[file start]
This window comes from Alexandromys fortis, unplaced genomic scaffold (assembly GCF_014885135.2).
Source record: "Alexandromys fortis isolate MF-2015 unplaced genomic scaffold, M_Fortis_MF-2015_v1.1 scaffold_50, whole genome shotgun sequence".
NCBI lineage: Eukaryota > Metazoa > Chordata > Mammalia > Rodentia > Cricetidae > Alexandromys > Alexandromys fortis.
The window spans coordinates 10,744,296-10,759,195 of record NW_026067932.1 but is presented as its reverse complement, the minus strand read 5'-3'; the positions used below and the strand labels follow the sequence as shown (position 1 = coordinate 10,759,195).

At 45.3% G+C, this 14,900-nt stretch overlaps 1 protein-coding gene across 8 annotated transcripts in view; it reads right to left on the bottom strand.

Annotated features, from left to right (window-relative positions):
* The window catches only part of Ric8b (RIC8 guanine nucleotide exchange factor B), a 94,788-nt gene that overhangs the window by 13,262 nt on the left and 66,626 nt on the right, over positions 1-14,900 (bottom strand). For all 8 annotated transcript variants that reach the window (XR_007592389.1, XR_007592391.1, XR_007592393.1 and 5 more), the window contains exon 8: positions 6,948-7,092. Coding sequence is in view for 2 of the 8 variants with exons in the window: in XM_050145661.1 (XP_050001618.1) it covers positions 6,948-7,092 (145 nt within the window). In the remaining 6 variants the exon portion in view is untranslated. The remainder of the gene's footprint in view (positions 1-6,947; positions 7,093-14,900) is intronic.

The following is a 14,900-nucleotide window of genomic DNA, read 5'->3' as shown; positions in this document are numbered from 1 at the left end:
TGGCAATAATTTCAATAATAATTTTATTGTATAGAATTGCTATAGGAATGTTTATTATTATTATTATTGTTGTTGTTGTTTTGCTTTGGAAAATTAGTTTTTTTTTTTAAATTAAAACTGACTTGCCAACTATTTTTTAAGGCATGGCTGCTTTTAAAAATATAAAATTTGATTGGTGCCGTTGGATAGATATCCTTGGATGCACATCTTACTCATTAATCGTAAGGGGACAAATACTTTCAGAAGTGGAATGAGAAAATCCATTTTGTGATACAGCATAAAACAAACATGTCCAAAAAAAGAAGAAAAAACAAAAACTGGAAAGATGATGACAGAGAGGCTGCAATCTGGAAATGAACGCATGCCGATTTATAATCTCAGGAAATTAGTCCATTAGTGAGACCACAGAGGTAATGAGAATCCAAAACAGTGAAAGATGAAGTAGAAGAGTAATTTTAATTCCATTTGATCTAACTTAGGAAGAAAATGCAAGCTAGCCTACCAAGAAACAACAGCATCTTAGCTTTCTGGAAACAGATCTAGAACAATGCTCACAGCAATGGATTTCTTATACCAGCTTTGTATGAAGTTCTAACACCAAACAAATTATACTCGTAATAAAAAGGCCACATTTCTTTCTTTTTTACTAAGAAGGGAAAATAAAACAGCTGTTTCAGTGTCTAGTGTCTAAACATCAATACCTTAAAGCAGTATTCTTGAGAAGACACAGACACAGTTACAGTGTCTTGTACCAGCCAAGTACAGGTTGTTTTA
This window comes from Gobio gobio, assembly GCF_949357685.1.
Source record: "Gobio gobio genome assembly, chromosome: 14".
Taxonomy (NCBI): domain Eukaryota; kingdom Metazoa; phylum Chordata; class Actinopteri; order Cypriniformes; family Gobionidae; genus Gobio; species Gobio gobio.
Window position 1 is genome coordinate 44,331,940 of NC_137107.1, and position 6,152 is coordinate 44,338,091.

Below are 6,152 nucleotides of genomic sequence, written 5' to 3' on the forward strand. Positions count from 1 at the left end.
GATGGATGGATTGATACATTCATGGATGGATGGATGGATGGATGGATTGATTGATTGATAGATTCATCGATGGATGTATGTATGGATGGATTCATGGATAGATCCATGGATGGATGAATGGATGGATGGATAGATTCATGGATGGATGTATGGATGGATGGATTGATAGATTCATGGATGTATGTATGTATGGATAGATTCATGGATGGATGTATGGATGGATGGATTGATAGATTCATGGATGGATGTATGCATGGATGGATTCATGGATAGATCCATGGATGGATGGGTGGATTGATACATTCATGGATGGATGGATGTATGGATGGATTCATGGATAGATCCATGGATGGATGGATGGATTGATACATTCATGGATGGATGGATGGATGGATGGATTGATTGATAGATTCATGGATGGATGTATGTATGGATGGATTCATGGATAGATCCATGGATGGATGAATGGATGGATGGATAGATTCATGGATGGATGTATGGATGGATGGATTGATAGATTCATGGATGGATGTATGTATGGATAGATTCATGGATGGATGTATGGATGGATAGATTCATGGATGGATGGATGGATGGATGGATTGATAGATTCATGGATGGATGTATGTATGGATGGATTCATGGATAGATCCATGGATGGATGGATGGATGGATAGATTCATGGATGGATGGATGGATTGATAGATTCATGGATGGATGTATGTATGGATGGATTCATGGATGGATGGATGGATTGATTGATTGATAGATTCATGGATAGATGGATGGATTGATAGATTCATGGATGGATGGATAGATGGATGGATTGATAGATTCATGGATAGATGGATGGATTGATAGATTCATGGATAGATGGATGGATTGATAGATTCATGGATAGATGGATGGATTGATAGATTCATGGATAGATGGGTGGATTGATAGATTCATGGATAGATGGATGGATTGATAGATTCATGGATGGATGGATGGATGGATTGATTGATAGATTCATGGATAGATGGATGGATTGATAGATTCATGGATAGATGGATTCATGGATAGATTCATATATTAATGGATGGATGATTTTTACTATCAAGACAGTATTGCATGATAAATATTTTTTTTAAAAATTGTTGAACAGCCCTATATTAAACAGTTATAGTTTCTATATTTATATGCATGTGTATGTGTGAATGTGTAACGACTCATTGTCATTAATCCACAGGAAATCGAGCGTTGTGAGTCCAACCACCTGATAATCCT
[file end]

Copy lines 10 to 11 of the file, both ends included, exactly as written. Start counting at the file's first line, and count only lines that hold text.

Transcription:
This window comes from Gobio gobio, assembly GCF_949357685.1.
Source record: "Gobio gobio genome assembly, chromosome: 14".